As school districts across Florida look to reopen school doors, Pinellas County’s School Board went over scenarios including virus outbreaks, begging the question: What happens if…?
While each scenario will vary depending on nuanced circumstances, the county has set up a general procedure for different situations. The county will evolve with updated CDC guidelines.
The Pinellas County School District will have a COVID-19 team to help address scenarios. The team consists of two nurses and two representatives from human resources, and is expanding.
What happens if a teacher tests positive?
If a teacher tests positive, they must notify the principal, who will then continue the chain of notifications to the COVID-19 Dashboard and Department of Health. The COVID Team will get more information from the teacher.
Following that, the teacher will be directed to self-isolate, and a letter will be sent out among all of the teachers students, who will also be required to quarantine for 14 days, temporarily moving to online classes.
Sara O’Toole, the managing officer of Pinellas County Student Health Services, emphasized that if this situation occurs at a secondary school, it will be much different, because of the number of students and classes the teacher has throughout the day.
“A secondary scenario, as you can imagine, the magnitude is going to be much more,” O’Toole said. “It’s very important for the board to hear and for our families to hear the magnitude will be greater.”
Vice Chairperson Eileen Long expressed concern over outbreak protocol for secondary institutions, as the plan only demands that students who had direct contact with the teacher in the classroom be quarantined, despite students interacting with others throughout the day.
“The teacher gets it, they might not know that day,” Long said. “Then those kids have then gone to all those classes. Am I seeing this wrong? Aren’t we having to do more?”
Prevention is what the district is hoping to maintain to avoid the spread — teachers are also not supposed to be in the classroom if they have a pending COVID test.
“Every scenario is going to be a little bit different,” O’Toole said. “In an ideal world, the teacher would not have been at work when the positive test result occurred.”
The teacher’s classroom will be deep cleaned according to protocol, which includes the use of Clorox-360 electrostatic sprayers. The Pinellas County COVID Team will follow up with those quarantined within the district, and the Florida DOH will follow up with any contacts outside of the district.
The teacher can finally return to work with clearance from a healthcare provider. Students can return after 14 days if they remain without symptoms. Students do not need to take a test to return.
If an employee tests positive, the same steps will be followed, with the DOH researching and creating a list of contacts to be quarantined.
What happens if a student tests positive?
If a parent or the DOH notifies the principal that their student has tested positive the COVID Team will confirm the information with the Department of Health. If confirmed, the principle will send home siblings across schools.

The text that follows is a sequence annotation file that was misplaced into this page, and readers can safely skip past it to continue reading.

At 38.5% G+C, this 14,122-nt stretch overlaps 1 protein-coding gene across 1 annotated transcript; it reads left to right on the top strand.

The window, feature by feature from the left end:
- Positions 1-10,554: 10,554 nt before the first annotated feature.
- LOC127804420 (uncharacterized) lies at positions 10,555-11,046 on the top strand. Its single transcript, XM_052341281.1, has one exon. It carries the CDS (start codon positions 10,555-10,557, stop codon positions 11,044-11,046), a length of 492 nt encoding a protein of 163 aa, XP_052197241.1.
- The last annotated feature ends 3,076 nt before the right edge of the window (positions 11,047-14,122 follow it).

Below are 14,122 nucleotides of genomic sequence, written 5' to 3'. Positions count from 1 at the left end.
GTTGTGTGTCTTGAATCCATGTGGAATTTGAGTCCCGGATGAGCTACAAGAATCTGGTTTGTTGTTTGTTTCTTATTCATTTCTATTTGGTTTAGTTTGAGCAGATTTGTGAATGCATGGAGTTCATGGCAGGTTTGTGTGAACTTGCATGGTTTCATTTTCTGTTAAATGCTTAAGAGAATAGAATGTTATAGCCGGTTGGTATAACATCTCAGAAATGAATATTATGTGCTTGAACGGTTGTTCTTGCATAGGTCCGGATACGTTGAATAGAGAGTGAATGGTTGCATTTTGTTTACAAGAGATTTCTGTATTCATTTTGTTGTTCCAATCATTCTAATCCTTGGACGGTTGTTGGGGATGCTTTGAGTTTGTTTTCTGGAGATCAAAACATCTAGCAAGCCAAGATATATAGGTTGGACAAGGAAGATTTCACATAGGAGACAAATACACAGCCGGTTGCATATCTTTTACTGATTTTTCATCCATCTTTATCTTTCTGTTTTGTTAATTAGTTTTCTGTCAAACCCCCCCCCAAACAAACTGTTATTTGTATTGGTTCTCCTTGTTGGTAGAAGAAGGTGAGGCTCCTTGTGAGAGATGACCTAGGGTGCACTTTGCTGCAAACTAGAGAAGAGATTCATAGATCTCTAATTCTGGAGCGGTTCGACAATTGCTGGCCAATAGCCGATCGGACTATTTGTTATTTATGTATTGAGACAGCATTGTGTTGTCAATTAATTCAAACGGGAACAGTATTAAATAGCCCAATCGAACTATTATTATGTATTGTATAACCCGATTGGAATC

The COVID Team will send out letters to a line list of students — a list of students in each of the case
The Department of Health will also identify contacts outside of the classroom, including: buses, sports, clubs.
“All the areas of the school day that a student touches are going to be affected, in some way, shape or form,” O’Toole said.
Affected classes will be disinfected, and students can return after 14 days of showing no symptoms.
What happens if a student comes to school sick?
If a student goes to school feeling unwell, the nurse will assess the student’s symptoms.
Students will be sent home if they have one of the following: a fever greater than 100.4°F (taken via no-contact thermometer), if they have a cough, display shortness of breath, difficulty breathing, vomiting or diarrhea.
Nurses can send students home if they exhibit two of the following symptoms: chills, fatigue, muscle/body aches, headache, new decrease in taste or smell, sore throat, new congestion or runny nose and nausea
“We’re not going to be sending home every sore throat, every runny nose,” O’Toole said. “What tends to get lost is that kids do get sick for a multitude of other reasons that are not related to COVID-19.”
Who’s coming back?
The district, which is made up of about 100,000 students, also released updated school choices at the board workshop. As of Aug. 6, 55.5% of students opted for traditional, brick-and-mortar schooling, 41.4% opted for MyPCS Online and 3.1% enrolled in Pinellas Virtual School.
Of Pinellas County’s 7,050 teachers, 1,550 have requested alternate assignments from in-person teaching for various reasons — 292 have documented underlying health concerns, 33 are over 65, 110 live with someone with an underlying health condition and 1,115 do not yet feel comfortable going back.
The teachers in the first two categories (over 65 or with underlying health conditions) are the highest priority for reassignment for the district. As of Tuesday morning, about 140 teachers with underlying health conditions and more than 11 of the teachers over 65 had been placed in a virtual position.